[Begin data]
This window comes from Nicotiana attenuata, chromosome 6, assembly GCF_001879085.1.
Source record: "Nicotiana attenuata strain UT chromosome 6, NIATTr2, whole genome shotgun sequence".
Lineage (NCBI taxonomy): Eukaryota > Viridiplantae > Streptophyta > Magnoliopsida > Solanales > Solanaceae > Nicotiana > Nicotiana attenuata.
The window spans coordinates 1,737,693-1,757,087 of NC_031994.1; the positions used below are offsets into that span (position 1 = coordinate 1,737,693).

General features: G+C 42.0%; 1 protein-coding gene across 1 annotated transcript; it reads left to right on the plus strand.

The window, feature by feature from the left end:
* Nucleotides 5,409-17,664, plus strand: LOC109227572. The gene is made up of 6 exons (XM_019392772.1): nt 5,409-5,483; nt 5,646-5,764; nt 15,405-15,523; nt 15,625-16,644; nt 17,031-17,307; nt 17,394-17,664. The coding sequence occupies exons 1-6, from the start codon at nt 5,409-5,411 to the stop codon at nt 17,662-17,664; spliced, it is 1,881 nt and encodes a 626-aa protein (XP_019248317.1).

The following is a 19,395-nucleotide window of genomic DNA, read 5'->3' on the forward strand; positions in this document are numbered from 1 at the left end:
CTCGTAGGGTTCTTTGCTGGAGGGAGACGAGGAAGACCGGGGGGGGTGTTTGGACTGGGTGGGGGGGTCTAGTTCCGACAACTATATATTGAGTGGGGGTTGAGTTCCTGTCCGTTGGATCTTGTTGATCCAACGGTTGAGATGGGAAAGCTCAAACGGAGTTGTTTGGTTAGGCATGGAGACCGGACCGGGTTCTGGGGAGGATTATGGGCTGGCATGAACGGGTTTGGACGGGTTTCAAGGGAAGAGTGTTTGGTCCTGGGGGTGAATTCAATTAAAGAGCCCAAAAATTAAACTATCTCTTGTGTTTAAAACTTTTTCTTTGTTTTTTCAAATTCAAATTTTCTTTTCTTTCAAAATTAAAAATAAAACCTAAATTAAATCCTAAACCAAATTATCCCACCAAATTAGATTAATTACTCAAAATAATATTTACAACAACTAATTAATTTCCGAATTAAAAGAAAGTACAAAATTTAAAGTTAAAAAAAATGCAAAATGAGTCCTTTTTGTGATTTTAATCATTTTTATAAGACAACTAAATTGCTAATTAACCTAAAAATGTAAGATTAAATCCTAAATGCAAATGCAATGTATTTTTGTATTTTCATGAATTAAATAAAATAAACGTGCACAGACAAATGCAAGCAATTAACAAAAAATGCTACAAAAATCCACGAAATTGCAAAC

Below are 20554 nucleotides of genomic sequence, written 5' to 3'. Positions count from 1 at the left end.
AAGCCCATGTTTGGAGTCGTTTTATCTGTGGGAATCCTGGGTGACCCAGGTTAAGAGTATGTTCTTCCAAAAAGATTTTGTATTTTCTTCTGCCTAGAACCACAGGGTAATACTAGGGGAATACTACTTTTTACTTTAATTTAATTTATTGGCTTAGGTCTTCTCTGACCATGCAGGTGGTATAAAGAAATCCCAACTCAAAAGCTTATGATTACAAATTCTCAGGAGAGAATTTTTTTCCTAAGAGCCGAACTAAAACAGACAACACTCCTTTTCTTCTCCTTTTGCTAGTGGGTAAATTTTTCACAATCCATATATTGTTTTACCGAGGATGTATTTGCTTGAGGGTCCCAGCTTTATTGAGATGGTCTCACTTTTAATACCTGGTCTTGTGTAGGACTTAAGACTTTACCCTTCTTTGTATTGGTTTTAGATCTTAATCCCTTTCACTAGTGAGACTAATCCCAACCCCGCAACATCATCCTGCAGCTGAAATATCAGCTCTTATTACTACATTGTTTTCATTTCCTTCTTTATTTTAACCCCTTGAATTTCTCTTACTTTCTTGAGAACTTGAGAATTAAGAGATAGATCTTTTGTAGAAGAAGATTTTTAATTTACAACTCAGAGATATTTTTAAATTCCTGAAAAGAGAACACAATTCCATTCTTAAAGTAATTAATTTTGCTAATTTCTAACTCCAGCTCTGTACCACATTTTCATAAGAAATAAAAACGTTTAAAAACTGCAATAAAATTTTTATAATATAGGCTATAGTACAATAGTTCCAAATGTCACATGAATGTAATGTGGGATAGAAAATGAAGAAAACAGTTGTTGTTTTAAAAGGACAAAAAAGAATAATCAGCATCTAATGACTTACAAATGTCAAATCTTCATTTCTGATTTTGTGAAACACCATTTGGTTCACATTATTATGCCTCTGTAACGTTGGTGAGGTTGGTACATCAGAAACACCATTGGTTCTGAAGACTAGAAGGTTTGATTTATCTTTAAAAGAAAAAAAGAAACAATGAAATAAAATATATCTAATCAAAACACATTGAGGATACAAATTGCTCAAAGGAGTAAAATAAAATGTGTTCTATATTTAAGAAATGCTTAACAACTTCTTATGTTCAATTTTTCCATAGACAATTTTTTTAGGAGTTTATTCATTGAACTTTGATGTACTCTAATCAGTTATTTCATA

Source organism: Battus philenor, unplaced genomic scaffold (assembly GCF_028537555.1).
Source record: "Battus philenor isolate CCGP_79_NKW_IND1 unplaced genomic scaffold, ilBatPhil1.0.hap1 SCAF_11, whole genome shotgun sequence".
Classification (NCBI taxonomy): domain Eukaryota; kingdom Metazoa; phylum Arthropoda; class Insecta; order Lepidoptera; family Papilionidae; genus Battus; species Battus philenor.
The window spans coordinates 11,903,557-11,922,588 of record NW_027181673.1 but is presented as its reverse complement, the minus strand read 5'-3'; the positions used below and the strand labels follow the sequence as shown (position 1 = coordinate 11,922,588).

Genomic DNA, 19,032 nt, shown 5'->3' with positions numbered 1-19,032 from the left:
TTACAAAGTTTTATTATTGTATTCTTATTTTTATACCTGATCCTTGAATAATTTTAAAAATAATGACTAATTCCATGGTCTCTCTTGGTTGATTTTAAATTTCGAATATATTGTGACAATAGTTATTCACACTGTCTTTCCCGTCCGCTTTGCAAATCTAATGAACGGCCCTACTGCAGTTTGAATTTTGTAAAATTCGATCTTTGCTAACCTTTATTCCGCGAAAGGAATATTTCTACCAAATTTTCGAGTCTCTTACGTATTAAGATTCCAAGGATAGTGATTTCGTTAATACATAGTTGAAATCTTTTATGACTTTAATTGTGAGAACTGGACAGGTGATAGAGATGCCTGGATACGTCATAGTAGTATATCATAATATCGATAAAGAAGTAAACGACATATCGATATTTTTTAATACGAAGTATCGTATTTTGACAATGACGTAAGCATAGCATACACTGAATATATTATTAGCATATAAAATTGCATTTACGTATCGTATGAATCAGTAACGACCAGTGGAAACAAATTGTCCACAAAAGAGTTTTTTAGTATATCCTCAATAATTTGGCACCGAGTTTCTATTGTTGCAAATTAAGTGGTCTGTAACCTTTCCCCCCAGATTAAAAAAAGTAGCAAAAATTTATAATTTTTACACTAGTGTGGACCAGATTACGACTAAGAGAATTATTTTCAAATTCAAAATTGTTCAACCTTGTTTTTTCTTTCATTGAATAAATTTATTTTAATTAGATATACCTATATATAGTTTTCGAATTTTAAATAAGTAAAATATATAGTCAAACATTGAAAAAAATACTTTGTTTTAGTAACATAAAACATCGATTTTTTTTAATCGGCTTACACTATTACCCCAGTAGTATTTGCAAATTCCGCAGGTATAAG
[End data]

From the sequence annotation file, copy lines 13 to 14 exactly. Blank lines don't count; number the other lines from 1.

Source record: "Battus philenor isolate CCGP_79_NKW_IND1 unplaced genomic scaffold, ilBatPhil1.0.hap1 SCAF_11, whole genome shotgun sequence".
Classification (NCBI taxonomy): domain Eukaryota; kingdom Metazoa; phylum Arthropoda; class Insecta; order Lepidoptera; family Papilionidae; genus Battus; species Battus philenor.